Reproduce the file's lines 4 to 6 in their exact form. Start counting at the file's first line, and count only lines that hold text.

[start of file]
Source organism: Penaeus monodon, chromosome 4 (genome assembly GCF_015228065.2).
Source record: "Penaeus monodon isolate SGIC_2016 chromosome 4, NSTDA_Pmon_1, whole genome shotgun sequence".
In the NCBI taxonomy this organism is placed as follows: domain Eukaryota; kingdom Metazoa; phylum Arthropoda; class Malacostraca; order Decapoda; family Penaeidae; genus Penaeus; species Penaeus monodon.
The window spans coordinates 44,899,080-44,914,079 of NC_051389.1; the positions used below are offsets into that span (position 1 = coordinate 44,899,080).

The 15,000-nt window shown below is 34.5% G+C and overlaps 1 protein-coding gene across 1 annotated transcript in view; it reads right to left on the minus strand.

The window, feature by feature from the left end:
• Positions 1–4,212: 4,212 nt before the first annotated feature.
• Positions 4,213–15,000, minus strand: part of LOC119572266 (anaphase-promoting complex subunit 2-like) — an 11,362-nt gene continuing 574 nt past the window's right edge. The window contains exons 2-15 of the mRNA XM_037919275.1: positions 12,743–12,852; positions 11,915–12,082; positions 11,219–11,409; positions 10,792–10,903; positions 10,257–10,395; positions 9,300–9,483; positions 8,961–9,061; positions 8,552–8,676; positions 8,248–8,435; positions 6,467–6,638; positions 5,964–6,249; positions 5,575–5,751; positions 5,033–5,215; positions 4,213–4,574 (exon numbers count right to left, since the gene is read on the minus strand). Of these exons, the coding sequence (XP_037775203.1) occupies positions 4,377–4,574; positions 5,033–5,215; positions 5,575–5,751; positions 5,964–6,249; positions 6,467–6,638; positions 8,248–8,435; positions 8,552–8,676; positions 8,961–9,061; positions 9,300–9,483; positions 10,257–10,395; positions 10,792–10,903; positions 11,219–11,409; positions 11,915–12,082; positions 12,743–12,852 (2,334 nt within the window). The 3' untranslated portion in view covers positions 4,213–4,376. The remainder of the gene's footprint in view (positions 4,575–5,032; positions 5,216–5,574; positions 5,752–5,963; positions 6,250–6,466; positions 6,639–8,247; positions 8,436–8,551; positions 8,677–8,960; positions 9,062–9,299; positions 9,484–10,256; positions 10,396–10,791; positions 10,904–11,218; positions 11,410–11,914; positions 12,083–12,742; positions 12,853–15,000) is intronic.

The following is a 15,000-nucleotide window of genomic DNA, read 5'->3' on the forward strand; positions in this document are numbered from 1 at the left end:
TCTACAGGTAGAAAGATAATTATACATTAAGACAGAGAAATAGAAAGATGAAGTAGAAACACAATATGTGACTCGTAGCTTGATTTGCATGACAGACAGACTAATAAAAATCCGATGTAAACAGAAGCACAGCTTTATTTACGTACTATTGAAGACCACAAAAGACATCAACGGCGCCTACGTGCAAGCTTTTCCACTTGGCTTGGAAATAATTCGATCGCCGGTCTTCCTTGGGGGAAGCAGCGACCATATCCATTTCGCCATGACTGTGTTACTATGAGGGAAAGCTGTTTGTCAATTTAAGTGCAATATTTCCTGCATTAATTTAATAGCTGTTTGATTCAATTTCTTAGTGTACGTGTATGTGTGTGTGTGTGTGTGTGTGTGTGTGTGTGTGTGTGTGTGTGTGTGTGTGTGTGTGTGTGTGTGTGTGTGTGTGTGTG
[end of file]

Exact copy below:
The window spans coordinates 44,899,080-44,914,079 of NC_051389.1; the positions used below are offsets into that span (position 1 = coordinate 44,899,080).

The 15,000-nt window shown below is 34.5% G+C and overlaps 1 protein-coding gene across 1 annotated transcript in view; it reads right to left on the minus strand.

The window, feature by feature from the left end: